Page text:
• More Work/Study options.  For students not going to college, Vinton County High School in Ohio allows students to spend part of the school day working.  What's more, in this stream the school teaches core classes on topics like the various fundamentals of running a business.  At a collegiate level, Antioch College has a Work/Study Program that allows the student to go to school for a semester, then work in their chosen field for a semester. This cycle repeats for the entire four years.

  • Career should be viewed in light of vocation, for some.  The University of Dayton's Chaminade Program is oriented toward getting students to look at career as a vocation choice centered around the common good of society.  Students visit a seminary to learn about discerning prayer, they volunteer at outreaches to the poor, and they spend their Spring Breaks volunteering around the country  

  • More focus on trust-building and conflict resolution in schools.  Ohio's Euclid High School has peer mediation and support groups.  Wilmington College's Peace Resource Center stages two and a half day retreats between various opinion leaders from various clique groups.  This goes a long way in starting to break down barriers.

  • Incorporation of farming classes and Farm Schools in much more American curriculum.  Our platform calls for a shift back to an agrarian-based society and this would be the building blocks for some of this.

  • Schools should be open much longer hours, with them doubling as community centers in the evenings, especially for latch key kids.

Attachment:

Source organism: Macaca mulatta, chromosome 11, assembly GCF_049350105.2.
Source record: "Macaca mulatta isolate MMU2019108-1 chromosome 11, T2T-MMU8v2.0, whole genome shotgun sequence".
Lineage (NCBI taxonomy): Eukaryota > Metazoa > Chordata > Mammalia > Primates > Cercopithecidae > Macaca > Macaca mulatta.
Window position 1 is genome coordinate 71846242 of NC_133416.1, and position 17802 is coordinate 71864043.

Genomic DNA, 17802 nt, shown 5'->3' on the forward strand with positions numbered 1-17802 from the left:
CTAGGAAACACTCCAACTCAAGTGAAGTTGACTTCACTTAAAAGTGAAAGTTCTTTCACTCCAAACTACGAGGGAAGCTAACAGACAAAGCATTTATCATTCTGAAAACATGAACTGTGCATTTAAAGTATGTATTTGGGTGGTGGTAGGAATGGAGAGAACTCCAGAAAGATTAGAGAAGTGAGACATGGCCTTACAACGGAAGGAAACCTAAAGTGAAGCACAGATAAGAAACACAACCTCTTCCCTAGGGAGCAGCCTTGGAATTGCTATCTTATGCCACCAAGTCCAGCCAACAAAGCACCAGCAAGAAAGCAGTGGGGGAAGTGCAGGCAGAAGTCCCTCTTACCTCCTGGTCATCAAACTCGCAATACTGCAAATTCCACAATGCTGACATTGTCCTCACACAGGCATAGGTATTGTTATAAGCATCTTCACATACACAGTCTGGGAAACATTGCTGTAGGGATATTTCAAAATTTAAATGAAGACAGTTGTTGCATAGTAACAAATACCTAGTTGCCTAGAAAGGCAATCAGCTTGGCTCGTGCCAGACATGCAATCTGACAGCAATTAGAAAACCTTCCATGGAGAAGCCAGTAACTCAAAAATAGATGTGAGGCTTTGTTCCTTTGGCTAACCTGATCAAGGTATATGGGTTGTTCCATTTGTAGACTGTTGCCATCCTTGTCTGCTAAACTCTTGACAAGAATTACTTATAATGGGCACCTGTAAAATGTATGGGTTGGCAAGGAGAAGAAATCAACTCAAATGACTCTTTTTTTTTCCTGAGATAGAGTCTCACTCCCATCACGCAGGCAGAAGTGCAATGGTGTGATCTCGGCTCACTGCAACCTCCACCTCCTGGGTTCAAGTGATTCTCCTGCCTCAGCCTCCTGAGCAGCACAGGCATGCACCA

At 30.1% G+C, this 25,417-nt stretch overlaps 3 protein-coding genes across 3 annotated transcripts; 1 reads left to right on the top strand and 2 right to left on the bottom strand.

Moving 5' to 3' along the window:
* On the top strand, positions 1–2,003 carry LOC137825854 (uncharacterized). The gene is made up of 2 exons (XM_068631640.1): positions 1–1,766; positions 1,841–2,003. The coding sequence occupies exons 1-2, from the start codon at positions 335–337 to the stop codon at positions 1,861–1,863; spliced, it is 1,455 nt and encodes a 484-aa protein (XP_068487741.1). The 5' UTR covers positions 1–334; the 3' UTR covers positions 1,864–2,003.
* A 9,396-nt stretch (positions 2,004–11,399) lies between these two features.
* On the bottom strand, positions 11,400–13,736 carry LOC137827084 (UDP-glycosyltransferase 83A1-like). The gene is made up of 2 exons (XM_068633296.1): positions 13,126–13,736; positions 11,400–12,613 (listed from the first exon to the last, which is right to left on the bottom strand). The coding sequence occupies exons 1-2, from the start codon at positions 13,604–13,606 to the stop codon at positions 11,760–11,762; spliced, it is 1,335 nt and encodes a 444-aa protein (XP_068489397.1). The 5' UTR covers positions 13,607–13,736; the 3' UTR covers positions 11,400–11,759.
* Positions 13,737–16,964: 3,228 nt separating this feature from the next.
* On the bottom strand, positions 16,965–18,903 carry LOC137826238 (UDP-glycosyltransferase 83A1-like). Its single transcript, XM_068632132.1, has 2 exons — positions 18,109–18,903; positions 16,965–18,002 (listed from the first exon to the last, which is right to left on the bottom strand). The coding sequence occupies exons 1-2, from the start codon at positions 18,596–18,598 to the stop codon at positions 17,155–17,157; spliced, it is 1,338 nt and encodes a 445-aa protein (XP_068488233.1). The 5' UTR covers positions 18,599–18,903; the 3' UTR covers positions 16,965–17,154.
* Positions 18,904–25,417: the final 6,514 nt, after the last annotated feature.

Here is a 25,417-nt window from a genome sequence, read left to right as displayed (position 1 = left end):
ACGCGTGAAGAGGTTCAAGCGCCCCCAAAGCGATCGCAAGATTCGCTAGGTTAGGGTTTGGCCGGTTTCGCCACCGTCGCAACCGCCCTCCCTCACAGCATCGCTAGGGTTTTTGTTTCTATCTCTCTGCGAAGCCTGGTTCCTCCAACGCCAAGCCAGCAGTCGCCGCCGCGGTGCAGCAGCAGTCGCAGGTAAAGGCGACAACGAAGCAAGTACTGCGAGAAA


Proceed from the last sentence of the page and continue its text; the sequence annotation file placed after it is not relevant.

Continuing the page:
• Classes on the environment, recycling (practically everything), and alternative energy should be taught from elementary school on up.

 

 

 

 

 

 

 

 

 

 

 

 

 

Education Position Paper

 

“I want our children learning as much about helping others, as I do them learning about reading, writing and arithmetic,” [said Schriner.] –Ohio Magazine

 

 

Categories covered below include: 1) New Paradigm; 2) Service Learning; 3) Classroom Size; 4) Learning Teams; 5) No Child Left Behind?; 6) No Formal Grades or Grade Levels (For Some); 7) Experience Related Learning; 8) Charter Schools, Vouchers… and an Alternative; 9) Vocational School and Trade School; 10) Quality Craftsmanship; 11) More Physical Education; 12) Multi-Cultural Education; 13) Work / Study; 14) Career as Vocation; 15) Trust and Conflict Resolution; 16) Farm School; 17) School Hubs, 18) update addendum 

1) New Paradigm

 

America must develop a new educational paradigm. A paradigm that places relatively equal value on the following categories: reading, writing and arithmetic; craftsmanship; community volunteer work; environmental consciousness (or “stewardship”); multi-cultural awareness; the dynamics of healthy family life and community building; physical education, trust building and conflict resolution, farming…

 

For so long, education in America has been top heavy with “reading, writing and arithmetic.” This has primarily been about preparing students for a career in a highly competitive market. (And the education system has helped foster this highly competitive market.) Most of the other categories listed above have taken a back seat. As a result, we have a society that is top-heavy with cut-throat career ascension and hyper levels of materialism.

 

So, things like GDP and other economic indicators dominate our consciousness in America – while craftsmanship has been replaced by mind-numbing assembly line work devoid of human dignity; sparse levels of community volunteer work, at best; an environment that’s being trashed (global warming, unchecked urban sprawl, acid rain…); significant divides (and ongoing prejudice) between races; dysfunctional, and totally broken, families; rapidly diminishing community camaraderie; a sedentary / obesity epidemic; and, the decline of the family farm, which used to be the backbone of the country.

 

So common sense would say we have to retool the education system to refocus, and re-distribute, learning to emphasize these other areas as well. That simple.

 

For instance…

 

2) Service Learning